Iran Must Release or Try U.S. Hikers Held Without Charge for a Year, Says Amnesty International
July 30, 2010
Amnesty International has called on the Iranian authorities to release three U.S. nationals who have been detained without charge or trial for a year.
Shane Michael Bauer, Joshua Felix Fattal and Sarah Emily Shourd were arrested by Iranian forces while they were hiking in the Iraq-Iran border area on July 31, 2009.
"One year from their arrest it appears clear that the Iranian authorities do not have substantial grounds to prosecute these three individuals, and we fear that they may be held on account of their nationality," said Malcolm Smart, director of Amnesty International’s Middle East and North Africa Program. "If so, they should be released immediately and allowed to leave Iran."
"If they are not to be freed, they must be charged with recognizably criminal offenses and tried according to international standards for a fair trial," said Smart. Statements by senior Iranian leaders — including President Mahmoud Ahmadinejad in February 2010 — have suggested that the three may be in detention in order to put pressure on the U.S. government and to extract diplomatic concessions.
"If this were the case, then the continuing detention of these three individuals would amount to hostage-taking and be a very serious abuse of human rights," said Smart.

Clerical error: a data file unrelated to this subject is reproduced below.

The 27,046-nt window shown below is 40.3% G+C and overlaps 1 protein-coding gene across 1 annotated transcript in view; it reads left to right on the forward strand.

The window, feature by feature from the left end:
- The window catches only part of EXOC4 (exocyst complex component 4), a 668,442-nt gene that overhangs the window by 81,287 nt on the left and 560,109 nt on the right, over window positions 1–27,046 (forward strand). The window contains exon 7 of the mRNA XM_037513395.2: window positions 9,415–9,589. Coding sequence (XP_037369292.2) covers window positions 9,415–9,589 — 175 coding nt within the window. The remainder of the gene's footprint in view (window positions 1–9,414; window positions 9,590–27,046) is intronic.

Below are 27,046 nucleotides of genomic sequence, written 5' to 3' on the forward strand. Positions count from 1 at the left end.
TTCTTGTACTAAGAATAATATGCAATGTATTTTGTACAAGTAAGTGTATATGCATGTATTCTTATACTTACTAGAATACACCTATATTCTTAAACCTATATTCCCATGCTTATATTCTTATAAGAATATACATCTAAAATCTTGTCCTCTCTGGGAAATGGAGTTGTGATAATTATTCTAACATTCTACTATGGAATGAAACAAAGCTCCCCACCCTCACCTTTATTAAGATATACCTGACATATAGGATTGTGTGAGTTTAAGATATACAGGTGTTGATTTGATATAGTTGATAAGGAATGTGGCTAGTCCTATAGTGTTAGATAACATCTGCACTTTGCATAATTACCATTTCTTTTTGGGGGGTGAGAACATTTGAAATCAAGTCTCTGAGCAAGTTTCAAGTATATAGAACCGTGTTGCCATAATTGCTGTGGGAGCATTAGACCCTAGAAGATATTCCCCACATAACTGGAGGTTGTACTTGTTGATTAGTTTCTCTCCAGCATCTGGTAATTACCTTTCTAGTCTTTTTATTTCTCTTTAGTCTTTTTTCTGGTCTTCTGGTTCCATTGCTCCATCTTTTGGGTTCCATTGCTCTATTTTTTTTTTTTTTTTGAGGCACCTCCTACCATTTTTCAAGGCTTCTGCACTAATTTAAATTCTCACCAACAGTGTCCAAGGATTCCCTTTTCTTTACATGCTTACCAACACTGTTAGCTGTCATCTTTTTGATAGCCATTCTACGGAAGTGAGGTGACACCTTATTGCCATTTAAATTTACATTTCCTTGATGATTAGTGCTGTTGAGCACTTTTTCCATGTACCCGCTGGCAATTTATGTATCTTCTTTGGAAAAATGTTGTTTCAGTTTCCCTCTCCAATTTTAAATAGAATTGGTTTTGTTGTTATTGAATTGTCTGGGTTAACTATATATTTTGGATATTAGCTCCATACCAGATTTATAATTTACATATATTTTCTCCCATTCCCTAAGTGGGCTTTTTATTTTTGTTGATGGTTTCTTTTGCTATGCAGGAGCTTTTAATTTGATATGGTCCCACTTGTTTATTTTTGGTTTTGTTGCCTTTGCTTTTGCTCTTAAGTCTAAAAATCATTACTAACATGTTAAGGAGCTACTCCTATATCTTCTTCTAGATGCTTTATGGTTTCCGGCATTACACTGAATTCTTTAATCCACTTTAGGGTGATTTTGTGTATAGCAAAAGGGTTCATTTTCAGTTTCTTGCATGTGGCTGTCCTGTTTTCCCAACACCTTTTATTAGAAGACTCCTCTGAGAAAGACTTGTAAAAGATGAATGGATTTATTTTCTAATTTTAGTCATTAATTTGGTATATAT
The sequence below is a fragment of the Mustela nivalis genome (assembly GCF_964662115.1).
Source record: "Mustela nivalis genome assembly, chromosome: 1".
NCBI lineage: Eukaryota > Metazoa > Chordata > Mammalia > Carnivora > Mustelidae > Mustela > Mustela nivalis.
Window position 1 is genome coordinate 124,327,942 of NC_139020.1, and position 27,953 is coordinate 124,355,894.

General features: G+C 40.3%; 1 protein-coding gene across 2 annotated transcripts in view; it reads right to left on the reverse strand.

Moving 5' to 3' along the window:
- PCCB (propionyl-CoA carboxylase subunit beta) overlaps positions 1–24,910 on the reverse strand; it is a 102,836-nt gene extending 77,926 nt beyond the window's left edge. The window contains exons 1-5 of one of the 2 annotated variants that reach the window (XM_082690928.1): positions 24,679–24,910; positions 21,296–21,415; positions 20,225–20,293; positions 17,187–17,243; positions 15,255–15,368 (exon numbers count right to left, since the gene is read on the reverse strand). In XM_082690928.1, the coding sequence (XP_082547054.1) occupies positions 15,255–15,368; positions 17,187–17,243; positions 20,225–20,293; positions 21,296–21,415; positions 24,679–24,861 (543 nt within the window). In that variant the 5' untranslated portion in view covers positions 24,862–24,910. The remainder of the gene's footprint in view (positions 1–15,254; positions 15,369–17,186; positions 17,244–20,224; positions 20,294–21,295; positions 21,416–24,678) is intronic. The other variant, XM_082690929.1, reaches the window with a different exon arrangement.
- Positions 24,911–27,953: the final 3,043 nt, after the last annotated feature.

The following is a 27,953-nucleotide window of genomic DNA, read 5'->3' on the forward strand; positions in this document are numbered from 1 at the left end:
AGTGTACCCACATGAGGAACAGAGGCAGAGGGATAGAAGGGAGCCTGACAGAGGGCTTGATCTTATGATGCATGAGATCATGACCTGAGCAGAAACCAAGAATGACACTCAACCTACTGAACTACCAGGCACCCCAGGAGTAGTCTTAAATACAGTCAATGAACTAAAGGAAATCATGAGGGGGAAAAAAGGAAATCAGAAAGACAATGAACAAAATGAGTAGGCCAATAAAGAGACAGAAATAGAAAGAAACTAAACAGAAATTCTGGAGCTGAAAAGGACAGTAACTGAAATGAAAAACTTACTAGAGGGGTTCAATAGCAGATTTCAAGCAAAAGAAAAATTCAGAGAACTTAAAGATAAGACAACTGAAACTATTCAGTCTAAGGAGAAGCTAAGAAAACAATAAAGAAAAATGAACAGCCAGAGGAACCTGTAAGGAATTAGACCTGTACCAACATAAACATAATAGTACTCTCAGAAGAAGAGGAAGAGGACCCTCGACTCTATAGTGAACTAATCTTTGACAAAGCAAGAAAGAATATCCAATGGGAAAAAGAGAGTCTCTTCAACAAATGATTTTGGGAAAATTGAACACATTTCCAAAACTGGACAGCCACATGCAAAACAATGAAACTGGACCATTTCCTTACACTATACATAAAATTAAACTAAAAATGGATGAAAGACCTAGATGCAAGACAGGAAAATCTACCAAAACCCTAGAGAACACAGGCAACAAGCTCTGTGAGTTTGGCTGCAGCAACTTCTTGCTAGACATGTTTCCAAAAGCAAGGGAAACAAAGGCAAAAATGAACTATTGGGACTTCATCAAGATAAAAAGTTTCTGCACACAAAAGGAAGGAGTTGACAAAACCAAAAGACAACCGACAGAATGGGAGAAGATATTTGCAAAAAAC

The Iranian authorities’ failure to charge them with illegal entry into Iran or more serious charges, such as espionage, one year after their arrest, has fuelled speculation that the Iranian authorities are holding them as a bargaining chip.
Iranian officials have alleged that the three planned to carry out "acts of espionage" in Iran. Their families and the U.S. government deny this and the three have not been formally charged.
Iran claims that the three were arrested after straying into Iran, but that has been challenged by The Nation, an American weekly news publication, which said it has eyewitness testimony that the hikers were seized in Iraq by Iranian Revolutionary Guards and taken forcibly into Iran.
"We believe that their questioning ended several months ago, so if serious charges were being considered these should have been brought by now," said Smart.
The three are held at Tehran’s Evin Prison. They were allowed to call their families several months after their arrest, but in May 2010 they were taken to a Tehran hotel and allowed to meet their mothers who had travelled to Iran from the United States.
An Iranian lawyer appointed by their families to represent the three has not been given access to them and Swiss embassy officials, who represent U.S. consular interests in Iran, have not been allowed to visit them since last April.
The families of two of the detainees, Sarah Shourd and Shane Bauer, say they have health problems which require regular monitoring.
"The detainees must be given immediate access to their lawyer, to renewed consular access and contact with their families, and to any medical attention or treatment that they need," said Smart.
"The Iranian authorities must release these three U.S. nationals without delay and allow them to leave Iran unless they are to face recognizable criminal charges and be tried promptly according to recognized international standards for fair trial."
Amnesty International is a Nobel Peace Prize-winning grassroots activist organization with more than 2.8 million supporters, activists and volunteers who campaign for universal human rights from more than 150 countries. The organization investigates and exposes abuses, educates and mobilizes the public, and works to protect people wherever justice, freedom, truth and dignity are denied.